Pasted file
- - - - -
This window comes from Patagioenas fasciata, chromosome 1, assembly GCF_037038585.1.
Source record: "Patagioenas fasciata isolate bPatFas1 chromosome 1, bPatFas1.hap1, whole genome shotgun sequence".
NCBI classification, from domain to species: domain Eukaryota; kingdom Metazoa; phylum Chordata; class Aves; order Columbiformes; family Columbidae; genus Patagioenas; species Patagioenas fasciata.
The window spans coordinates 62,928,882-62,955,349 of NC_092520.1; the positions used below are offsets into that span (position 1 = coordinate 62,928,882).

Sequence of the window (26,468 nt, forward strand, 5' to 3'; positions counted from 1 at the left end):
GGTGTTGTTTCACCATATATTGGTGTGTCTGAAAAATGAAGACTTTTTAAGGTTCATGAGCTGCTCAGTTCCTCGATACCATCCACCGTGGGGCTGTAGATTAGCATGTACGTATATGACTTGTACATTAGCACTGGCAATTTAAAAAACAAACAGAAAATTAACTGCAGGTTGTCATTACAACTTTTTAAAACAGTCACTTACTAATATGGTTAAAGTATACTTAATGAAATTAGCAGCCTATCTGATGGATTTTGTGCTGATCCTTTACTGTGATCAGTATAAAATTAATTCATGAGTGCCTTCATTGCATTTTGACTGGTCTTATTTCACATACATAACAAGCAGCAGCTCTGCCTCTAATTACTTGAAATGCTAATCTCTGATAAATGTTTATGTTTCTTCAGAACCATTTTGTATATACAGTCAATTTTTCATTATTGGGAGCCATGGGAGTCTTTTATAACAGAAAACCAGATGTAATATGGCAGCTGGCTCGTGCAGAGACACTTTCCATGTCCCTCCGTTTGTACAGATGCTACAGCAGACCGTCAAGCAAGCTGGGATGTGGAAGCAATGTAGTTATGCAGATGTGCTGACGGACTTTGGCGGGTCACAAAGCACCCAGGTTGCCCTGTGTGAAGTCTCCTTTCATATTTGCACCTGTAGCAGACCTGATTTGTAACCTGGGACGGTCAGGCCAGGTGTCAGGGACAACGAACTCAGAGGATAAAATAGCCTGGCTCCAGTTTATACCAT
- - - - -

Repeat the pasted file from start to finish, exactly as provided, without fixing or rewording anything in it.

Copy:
This window comes from Patagioenas fasciata, chromosome 1, assembly GCF_037038585.1.
Source record: "Patagioenas fasciata isolate bPatFas1 chromosome 1, bPatFas1.hap1, whole genome shotgun sequence".
NCBI classification, from domain to species: domain Eukaryota; kingdom Metazoa; phylum Chordata; class Aves; order Columbiformes; family Columbidae; genus Patagioenas; species Patagioenas fasciata.
The window spans coordinates 62,928,882-62,955,349 of NC_092520.1; the positions used below are offsets into that span (position 1 = coordinate 62,928,882).

Sequence of the window (26,468 nt, forward strand, 5' to 3'; positions counted from 1 at the left end):
GGTGTTGTTTCACCATATATTGGTGTGTCTGAAAAATGAAGACTTTTTAAGGTTCATGAGCTGCTCAGTTCCTCGATACCATCCACCGTGGGGCTGTAGATTAGCATGTACGTATATGACTTGTACATTAGCACTGGCAATTTAAAAAACAAACAGAAAATTAACTGCAGGTTGTCATTACAACTTTTTAAAACAGTCACTTACTAATATGGTTAAAGTATACTTAATGAAATTAGCAGCCTATCTGATGGATTTTGTGCTGATCCTTTACTGTGATCAGTATAAAATTAATTCATGAGTGCCTTCATTGCATTTTGACTGGTCTTATTTCACATACATAACAAGCAGCAGCTCTGCCTCTAATTACTTGAAATGCTAATCTCTGATAAATGTTTATGTTTCTTCAGAACCATTTTGTATATACAGTCAATTTTTCATTATTGGGAGCCATGGGAGTCTTTTATAACAGAAAACCAGATGTAATATGGCAGCTGGCTCGTGCAGAGACACTTTCCATGTCCCTCCGTTTGTACAGATGCTACAGCAGACCGTCAAGCAAGCTGGGATGTGGAAGCAATGTAGTTATGCAGATGTGCTGACGGACTTTGGCGGGTCACAAAGCACCCAGGTTGCCCTGTGTGAAGTCTCCTTTCATATTTGCACCTGTAGCAGACCTGATTTGTAACCTGGGACGGTCAGGCCAGGTGTCAGGGACAACGAACTCAGAGGATAAAATAGCCTGGCTCCAGTTTATACCAT